The Interior Design Studio With an Artful Eye for California Design
For Lauren Schneider, Kelli Riley, and Jenna Rochon of the LA-based interior design studio Transition State, designing captivating spaces is more than a creative calling, but rather a factor of sheer magnetic force. Inspired by the beauty of life’s in-between moments, the trio is known for their artful take on California design that delivers time after time—their latest Mandeville Canyon masterpiece is proof of that and then some. We visited the ladies of Transition State in their canyon creation to chat about career beginnings, the art of editing, and what teamwork really means.
- Rip & Tan: Let’s talk about your genesis story. How did Transition State come to be, and what’s the origin story of the name?
Transition State: We were all friends prior, Lauren being the connecting factor. Jenna and Lauren met at UCLA design school and later worked together at a boutique design firm cutting their teeth on major hotel and casino design-builds. Kelli and Lauren met through Kelli’s roommate after college. The three of us would grab drinks with friends at Casa Del Mar, have karaoke dance parties, and somehow always get to discussing design, style, and career dreams by the end of the evening. Dec 31st, 2015, New Year’s Eve, we threw it out into the universe that we would all work together one day.
In 2017, one of Kelli’s friends had just purchased his first home and asked her to design it. Kelli immediately engaged Jenna and Lauren, which was good, because we ended up having to interview against five other established design firms! As that job was ending, Jenna got a call from an old co-worker who referred her to do an even larger project. Within two-months’ time, we were able to secure three more design contracts, and it was enough for us to all make the leap and go full-time together. The meaning of Transition State is very special to us. It is derived from a chemistry term and means the point of highest potential energy in a chemical reaction when two molecules collide. It is a very unstable and fleeting moment, and the result always produces something new. We find it to be quite poetic to the life changes our clients are often navigating during a renovation or new home and a perfect metaphor for our lives as small business owners. Transition State has become the backbone of our business philosophy. We truly believe that in the moments of most uncertainty comes the opportunity for the greatest, most powerful change.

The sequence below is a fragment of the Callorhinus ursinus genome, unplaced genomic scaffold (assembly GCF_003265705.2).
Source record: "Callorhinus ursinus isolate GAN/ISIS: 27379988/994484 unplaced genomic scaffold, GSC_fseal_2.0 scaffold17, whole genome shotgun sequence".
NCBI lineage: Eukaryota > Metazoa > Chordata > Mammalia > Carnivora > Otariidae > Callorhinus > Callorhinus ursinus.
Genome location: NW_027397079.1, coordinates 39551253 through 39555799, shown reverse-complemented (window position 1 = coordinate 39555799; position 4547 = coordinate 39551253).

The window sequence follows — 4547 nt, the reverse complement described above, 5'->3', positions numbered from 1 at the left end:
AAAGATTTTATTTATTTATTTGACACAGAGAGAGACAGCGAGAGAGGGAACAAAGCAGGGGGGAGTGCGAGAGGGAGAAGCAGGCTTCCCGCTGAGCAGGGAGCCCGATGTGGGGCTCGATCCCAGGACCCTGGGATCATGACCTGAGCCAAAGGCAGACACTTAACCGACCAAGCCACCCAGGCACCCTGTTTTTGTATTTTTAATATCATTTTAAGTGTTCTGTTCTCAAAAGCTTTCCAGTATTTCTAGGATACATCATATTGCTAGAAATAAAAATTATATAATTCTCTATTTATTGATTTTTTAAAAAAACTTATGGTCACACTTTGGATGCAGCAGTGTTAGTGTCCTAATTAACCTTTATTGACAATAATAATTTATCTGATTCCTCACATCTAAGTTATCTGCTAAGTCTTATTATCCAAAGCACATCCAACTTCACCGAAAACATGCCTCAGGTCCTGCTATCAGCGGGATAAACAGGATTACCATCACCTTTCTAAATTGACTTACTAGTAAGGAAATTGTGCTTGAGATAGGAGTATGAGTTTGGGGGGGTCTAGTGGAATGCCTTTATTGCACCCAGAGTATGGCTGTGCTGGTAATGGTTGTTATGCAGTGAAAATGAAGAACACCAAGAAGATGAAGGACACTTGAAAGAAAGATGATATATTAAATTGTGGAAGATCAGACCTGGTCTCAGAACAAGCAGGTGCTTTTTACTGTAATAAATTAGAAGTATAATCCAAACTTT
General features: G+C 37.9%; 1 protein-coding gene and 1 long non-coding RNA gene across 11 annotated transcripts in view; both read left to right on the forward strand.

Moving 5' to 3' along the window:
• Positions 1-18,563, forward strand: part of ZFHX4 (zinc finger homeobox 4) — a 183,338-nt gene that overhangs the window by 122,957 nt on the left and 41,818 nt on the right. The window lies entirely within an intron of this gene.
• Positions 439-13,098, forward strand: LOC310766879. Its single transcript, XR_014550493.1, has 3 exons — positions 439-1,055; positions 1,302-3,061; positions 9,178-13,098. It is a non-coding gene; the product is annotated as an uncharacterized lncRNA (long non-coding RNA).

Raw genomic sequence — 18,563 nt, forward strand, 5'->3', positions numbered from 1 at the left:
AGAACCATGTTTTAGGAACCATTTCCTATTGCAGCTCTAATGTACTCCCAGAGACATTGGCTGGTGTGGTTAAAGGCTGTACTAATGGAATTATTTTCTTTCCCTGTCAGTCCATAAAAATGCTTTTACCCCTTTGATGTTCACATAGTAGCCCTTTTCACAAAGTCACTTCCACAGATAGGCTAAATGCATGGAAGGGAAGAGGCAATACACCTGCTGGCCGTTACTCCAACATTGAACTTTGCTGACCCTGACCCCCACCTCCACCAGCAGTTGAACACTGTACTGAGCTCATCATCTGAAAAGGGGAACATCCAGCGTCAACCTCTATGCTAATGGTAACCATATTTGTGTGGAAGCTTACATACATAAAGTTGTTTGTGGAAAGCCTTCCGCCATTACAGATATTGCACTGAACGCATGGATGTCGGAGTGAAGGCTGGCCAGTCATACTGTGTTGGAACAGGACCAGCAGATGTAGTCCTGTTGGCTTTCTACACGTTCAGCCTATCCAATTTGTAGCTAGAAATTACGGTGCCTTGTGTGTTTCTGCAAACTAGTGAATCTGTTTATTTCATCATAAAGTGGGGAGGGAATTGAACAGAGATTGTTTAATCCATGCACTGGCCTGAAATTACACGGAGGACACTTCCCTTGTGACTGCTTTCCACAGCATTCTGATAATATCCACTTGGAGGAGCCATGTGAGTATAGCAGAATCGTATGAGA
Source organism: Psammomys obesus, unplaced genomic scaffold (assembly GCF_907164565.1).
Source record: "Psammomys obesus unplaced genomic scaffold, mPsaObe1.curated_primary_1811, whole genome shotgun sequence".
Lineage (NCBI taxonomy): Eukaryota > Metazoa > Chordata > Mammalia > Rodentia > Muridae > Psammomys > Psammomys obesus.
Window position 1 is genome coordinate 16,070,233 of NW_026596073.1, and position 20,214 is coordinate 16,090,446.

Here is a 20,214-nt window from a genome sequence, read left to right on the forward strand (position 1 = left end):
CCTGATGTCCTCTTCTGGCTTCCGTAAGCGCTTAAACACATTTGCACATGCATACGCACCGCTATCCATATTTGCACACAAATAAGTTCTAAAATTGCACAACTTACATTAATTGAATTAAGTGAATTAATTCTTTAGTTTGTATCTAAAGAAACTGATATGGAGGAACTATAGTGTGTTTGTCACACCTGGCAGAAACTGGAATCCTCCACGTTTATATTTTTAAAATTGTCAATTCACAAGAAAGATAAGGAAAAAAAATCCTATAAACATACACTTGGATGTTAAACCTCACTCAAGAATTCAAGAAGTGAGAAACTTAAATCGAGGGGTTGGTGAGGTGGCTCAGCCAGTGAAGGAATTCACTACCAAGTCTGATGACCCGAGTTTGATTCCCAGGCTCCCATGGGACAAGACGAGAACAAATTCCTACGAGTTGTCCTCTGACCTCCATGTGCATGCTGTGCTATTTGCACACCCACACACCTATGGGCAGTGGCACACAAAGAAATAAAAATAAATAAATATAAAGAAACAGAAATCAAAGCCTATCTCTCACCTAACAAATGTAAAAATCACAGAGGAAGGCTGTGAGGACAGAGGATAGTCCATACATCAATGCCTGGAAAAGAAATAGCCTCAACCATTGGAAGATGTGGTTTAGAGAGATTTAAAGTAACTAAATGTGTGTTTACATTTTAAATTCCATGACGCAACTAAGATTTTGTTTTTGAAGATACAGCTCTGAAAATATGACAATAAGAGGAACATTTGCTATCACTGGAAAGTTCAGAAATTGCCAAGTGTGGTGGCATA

- Rip & Tan: The three of you form a trio of unmatched expertise ranging from fashion to hospitality. How do your varied backgrounds work together to form a cohesive creative team?
- Transition State: It has been amazing to combine our different skill sets to strengthen and grow the business. We all get to meet in the middle when it comes to creative vision, but everyone brings their own magic sauce to the process. Lauren has had the most experience with high-end residential and brings a wealth of knowledge in terms of approach, vendors, and grace under fire when we are navigating on-site troubleshooting. I call her the zen master—she’s always got the steady hand and uses that to elevate the design on every project. Jenna’s background in designing boutique hotels makes her a natural leader on large projects. Her passion for her craft and thoroughly understanding the finest details is so impressive; I am never nervous going into a meeting with her by my side—grill her, she is ready! With Kelli’s background in fashion brand startups, she is always pushing us to think outside the box in terms of how to grow and scale the company and she always has her ears and eyes open for unique collaboration opportunities. When we’re in the weeds on design projects, she is always pulling the focus back to the big picture of growth and where we want the company to go.
- Rip & Tan: Your bond as coworkers and friends is undeniable. What’s your favorite part of working as a team of three?
- Transition State: Three is definitely a magic number in business. Besides the fun that we get to have together every day, we really get to lean on each other when navigating big decisions. Between the three of us, someone’s always got a gut hunch on the next move—and that passion is magnetic, someone is always playing the conservative devil’s advocate, which strengthens all of our decisions, and someone is always playing the hype girl—believing in you when you start to second guess yourself. We trade off playing those roles every day, and it has made us stronger as individuals as well as a company.
- Rip & Tan: From client concepting to final installation, walk us through your creative process. How do you know when a space is finally done?
- Transition State: We start every project together as a team of three or at least two of us. We love to strategize how to take our design philosophy and create a unique and individualized look for the client. This is where we love the different point of views each of us bring to the table—we all see it slightly different and build off each others’ ideas. We feel our value add is the transformation of the space, adding the final touches and details that give it that moment. For us and what we were hired to do, the space is finally done when we have the last reveal and walkthrough with the client. Showing them how the pieces came together and the details that we added to make it. However, we love the idea that the space evolves over time with the client and that little touches can be added continuing to their story.